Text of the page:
As a pet food company, it might be surprising that we'd suggest your dog skip a meal.
But that's exactly what we'll be doing in this article...
Just like for humans, the latest scientific research shows that dogs may benefit from intermittent fasting (IF). It may even extend your dog's life.
Intermittent fasting is a feeding plan that rotates between fasting and feeding on a regular daily schedule. In practice, this usually means your dog will skip breakfast, with lunch being his or her first meal of the day.
Maybe you recently used our dog food calculator and realized your dog needs to lose a few pounds. Research shows that intermittent fasting is a way to manage your dog's body weight and prevent (or even reverse) some types of disease.
Sound too good to be true?
Let's dive into the science behind intermittent fasting.
Returning your dog to their natural diet
Dogs are extremely similar to their wolverine ancestors, and in fact still share 99.8% of the same DNA.
In the wild, carnivores do not have constant access to food like they do in our homes, and they certainly do not have elevated dog bowls! This means they have an irregular eating schedule that their body has become accustomed to through evolution.
This evolutionary process caused their bodies to actually produce essential horomones and chemicals during the periods between meals that are needed to stay healthy.
Top 3 scientific benefits for dogs:
- Cell regeneration. Due to the periodic absence of food, a dog's body goes through a process that destroys unhealthy cells (a main cause of aging) and replaces them with newer healthy cells.
- Destroy bacteria and viruses. Fasting elevates macrophage activity, which is their first line of defense against harmful bacteria and viruses. This process promotes the growth of healthy gut bacteria, resulting in better gut health.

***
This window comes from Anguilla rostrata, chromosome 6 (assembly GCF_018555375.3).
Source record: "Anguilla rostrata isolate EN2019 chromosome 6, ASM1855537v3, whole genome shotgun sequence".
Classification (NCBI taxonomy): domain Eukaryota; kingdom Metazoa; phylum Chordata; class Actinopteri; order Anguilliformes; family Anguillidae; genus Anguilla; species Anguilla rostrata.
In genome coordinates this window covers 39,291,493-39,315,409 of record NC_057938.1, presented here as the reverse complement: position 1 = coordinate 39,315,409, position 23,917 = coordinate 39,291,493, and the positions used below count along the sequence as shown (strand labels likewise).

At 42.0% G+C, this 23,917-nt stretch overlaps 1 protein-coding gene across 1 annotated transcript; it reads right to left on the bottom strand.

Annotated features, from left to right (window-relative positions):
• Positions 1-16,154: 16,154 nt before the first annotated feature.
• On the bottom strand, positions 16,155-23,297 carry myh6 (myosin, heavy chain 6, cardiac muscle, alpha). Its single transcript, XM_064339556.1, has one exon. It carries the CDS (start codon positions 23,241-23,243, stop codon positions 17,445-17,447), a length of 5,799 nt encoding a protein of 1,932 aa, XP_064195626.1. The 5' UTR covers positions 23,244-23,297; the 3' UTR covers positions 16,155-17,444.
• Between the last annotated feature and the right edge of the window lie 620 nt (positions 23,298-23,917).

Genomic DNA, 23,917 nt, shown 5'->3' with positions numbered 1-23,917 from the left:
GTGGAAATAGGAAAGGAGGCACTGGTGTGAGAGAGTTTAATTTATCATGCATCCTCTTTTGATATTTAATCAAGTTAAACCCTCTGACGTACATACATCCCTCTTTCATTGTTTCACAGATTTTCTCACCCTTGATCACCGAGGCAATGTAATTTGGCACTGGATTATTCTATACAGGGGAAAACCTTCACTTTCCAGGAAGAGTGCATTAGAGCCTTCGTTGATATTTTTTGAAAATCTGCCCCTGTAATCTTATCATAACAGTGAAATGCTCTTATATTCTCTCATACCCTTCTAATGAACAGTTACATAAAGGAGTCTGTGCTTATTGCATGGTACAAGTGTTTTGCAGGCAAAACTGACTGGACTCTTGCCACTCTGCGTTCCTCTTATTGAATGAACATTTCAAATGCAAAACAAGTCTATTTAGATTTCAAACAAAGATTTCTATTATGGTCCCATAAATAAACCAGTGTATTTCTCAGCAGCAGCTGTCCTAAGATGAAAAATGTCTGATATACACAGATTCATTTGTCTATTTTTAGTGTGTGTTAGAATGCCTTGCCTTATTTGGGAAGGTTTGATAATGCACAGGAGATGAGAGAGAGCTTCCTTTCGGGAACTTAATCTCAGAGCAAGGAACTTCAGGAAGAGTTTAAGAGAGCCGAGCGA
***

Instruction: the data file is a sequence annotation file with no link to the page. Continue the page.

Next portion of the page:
- Weight loss. Data shows intermittent fasting boosts metabolism and reduces insulin levels, decreasing inflammation and promoting weight loss.
What's happening here?
During intermittent fasting, your dog's body starts producing ketones. Yes, the same ketones produced on a keto diet.
According to the National Institutes of Health:
Ketogenesis, or the increase of ketones in the bloodstream, initiates activity in a variety of cellular signaling pathways known to influence health and aging. This activity enhances the body’s defenses against oxidative and metabolic stress and initiates the removal or repair of damaged molecules. The impact of ketogenesis carries over into the non-fasting period and can improve glucose regulation, increase stress resistance and suppress inflammation.
Putting the body through temporary caloric stress causes a positive chain reaction that promotes better health.
We want to affiliate our dog with eating habits that shake up their normal routine. Intermittent fasting is a proven method of achieving this.
How to start intermittent fasting
The easiest way to put your dog on an intermittent fasting schedule is to restrict their food intake to an 8 period every day.
For example, if you feed in the morning at 11AM, feed them again at 7PM. This schedule restricts your dog's eating to an 8 hour time period. Then don't feed your dog again until 11AM the next day. This means your dog will have fasted for 16 hours.
Start intermittent fasting with your dog
Want to bring your bond with your dog to the next level? You can practice intermittent fasting alongside your dog to receive the same health benefits we've discussed in this article. Consult your doctor before starting any new diet.
Until just 12,000 years ago, our ancestors were hunters and gatherers who lived through periods of feast and famine for millions of years.
If we are constantly feasting—like dogs and humans do today—our body isn't given time to properly repair itself. This creates the opportunity for disease and cancer to grow.
Intermittent fasting is a modern technique that provides the benefits of "feast and famine" without the difficulties of living in the Stone Age!